COOPERSTOWN, N.Y. – Eddie Murray built his Hall of Fame career on consistency. But the slugging first baseman also had the ability to change a game with one swing of the bat.
Or sometimes, two swings.
Twenty years ago this week, June 9, 1990, the switch-hitting Murray homered from both sides of the plate as his Dodgers defeated the Padres 5-4 in 11 innings. It was Murray’s 11th-inning blast that gave Los Angeles the victory – a shot which came on the heels of his second-inning home run.
It marked the 10th time in Murray’s career that he homered hitting left-handed and right-handed in the same game, tying the record of Hall of Famer Mickey Mantle.
“He was the best clutch-hitter that I saw during the decade that we played together,” said former teammate Mike Flanagan. “Not only on our team, but in all of baseball.”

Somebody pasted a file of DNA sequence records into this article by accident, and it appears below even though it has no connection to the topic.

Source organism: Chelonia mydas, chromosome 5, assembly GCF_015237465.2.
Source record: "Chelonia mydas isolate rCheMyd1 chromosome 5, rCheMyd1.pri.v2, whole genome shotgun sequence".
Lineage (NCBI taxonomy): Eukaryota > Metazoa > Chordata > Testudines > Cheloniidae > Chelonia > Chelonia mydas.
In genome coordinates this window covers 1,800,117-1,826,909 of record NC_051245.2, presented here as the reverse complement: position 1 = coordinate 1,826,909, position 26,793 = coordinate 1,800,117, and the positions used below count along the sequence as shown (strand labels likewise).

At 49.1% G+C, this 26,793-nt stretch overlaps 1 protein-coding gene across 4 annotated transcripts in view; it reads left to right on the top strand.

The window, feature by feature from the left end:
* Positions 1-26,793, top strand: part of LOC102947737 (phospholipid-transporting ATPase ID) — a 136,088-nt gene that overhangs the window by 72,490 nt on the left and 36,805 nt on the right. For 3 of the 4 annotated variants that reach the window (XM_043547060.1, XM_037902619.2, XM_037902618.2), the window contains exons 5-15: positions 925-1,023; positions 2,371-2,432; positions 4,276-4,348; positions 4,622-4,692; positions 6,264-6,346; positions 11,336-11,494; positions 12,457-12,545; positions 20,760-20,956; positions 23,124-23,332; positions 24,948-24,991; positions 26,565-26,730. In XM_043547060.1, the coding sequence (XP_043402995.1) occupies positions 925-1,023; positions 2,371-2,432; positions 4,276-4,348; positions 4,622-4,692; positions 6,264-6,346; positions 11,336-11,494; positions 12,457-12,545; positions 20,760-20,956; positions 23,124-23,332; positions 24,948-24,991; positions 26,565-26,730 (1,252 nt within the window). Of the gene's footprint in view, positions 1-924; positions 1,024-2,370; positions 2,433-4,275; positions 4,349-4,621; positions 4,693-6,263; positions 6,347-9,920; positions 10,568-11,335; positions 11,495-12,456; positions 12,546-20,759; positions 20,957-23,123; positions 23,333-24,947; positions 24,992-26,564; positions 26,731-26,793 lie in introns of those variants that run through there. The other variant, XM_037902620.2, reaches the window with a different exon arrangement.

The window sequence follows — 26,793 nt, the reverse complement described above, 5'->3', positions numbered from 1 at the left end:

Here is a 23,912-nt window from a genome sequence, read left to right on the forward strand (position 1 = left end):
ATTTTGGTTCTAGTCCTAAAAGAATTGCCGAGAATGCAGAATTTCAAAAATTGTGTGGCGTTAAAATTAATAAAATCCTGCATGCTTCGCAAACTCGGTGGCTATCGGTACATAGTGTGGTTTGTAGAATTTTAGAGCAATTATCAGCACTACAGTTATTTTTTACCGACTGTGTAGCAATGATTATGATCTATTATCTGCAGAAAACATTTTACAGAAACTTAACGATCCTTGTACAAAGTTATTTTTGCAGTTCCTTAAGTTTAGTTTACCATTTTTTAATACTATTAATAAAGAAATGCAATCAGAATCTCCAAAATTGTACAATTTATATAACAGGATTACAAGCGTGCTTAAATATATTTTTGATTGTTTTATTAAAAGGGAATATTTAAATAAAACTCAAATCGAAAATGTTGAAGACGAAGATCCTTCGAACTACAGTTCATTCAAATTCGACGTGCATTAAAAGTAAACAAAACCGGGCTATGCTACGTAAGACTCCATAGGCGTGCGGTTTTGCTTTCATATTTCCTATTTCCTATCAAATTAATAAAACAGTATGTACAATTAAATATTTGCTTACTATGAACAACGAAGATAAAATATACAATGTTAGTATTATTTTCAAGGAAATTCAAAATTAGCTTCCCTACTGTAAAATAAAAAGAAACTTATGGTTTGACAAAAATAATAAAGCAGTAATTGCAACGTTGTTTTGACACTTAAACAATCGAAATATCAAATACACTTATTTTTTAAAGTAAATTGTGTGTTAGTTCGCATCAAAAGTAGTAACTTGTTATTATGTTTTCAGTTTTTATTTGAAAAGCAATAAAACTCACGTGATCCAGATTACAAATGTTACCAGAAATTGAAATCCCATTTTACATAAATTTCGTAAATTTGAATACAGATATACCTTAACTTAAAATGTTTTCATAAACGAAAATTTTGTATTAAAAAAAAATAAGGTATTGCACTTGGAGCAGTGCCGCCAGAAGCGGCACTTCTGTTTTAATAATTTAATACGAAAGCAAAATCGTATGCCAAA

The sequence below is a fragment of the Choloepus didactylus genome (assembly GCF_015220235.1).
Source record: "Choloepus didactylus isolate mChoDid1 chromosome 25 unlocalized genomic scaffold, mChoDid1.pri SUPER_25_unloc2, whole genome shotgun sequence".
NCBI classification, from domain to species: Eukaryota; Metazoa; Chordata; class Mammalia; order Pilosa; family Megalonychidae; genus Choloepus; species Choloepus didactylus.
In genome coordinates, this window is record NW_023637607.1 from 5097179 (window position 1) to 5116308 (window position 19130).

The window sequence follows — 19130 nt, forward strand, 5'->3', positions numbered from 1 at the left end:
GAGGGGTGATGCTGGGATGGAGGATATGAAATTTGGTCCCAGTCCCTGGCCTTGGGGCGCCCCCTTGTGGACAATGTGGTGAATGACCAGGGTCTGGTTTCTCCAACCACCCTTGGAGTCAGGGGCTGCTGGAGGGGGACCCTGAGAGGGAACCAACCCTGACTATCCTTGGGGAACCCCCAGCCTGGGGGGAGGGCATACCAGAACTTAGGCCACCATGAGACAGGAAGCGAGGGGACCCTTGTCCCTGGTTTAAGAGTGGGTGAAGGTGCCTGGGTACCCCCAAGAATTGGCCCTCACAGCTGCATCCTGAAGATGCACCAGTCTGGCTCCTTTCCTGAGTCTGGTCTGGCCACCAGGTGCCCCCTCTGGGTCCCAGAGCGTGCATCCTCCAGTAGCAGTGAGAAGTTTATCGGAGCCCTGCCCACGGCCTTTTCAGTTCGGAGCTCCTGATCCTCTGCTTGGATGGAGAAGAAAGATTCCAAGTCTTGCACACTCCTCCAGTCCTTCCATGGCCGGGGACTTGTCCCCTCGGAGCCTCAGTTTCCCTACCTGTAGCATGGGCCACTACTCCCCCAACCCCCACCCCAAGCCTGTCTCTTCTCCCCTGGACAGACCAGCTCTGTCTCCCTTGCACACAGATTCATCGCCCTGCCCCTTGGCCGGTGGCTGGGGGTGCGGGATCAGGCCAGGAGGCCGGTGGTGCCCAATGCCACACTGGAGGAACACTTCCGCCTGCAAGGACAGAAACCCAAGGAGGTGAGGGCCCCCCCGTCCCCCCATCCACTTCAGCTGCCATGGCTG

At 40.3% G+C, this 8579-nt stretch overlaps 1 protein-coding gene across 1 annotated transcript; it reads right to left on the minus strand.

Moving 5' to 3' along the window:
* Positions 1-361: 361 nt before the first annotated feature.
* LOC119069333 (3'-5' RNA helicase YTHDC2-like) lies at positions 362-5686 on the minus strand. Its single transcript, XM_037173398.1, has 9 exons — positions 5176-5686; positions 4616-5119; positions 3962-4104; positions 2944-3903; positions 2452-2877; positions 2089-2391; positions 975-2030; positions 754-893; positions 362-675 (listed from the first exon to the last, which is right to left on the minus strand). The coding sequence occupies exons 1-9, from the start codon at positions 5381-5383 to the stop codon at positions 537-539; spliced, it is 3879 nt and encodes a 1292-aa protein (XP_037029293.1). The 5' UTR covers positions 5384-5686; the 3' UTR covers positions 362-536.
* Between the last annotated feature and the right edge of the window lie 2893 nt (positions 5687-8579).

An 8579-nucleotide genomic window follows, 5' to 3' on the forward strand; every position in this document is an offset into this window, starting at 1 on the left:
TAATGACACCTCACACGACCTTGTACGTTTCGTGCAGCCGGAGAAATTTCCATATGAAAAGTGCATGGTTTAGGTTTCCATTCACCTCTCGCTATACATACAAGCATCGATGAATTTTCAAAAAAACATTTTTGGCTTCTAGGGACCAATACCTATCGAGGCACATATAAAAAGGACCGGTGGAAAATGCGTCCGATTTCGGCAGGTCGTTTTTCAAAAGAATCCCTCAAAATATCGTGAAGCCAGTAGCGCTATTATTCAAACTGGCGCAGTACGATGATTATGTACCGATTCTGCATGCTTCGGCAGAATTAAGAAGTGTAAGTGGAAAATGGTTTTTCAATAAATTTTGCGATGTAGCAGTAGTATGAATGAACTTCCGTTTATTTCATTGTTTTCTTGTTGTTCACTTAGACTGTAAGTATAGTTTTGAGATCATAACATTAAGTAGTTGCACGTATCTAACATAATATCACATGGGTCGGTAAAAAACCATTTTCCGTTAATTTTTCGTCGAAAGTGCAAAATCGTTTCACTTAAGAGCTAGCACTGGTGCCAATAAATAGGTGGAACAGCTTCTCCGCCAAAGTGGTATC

In 1994, Murray would pass Mantle with his 11th switch-hit homer game, going deep twice on April 21 against the Minnesota Twins. Chili Davis tied Murray’s record in 1997, but to date no one has homered from both sides of the plate in more than 11 games.
Murray retired following the 1997 season with 504 career home runs, trailing only Mantle (536) on the all-time list among switch hitters. He drove in 1,917 runs (ninth all-time, tops among switch-hitters), tallied 3,255 hits (second among switch-hitters) and was named to eight All-Star Games.
He was elected to the Baseball Hall of Fame in 2003.
Craig Muder is the director of communications for the National Baseball Hall of Fame and Museum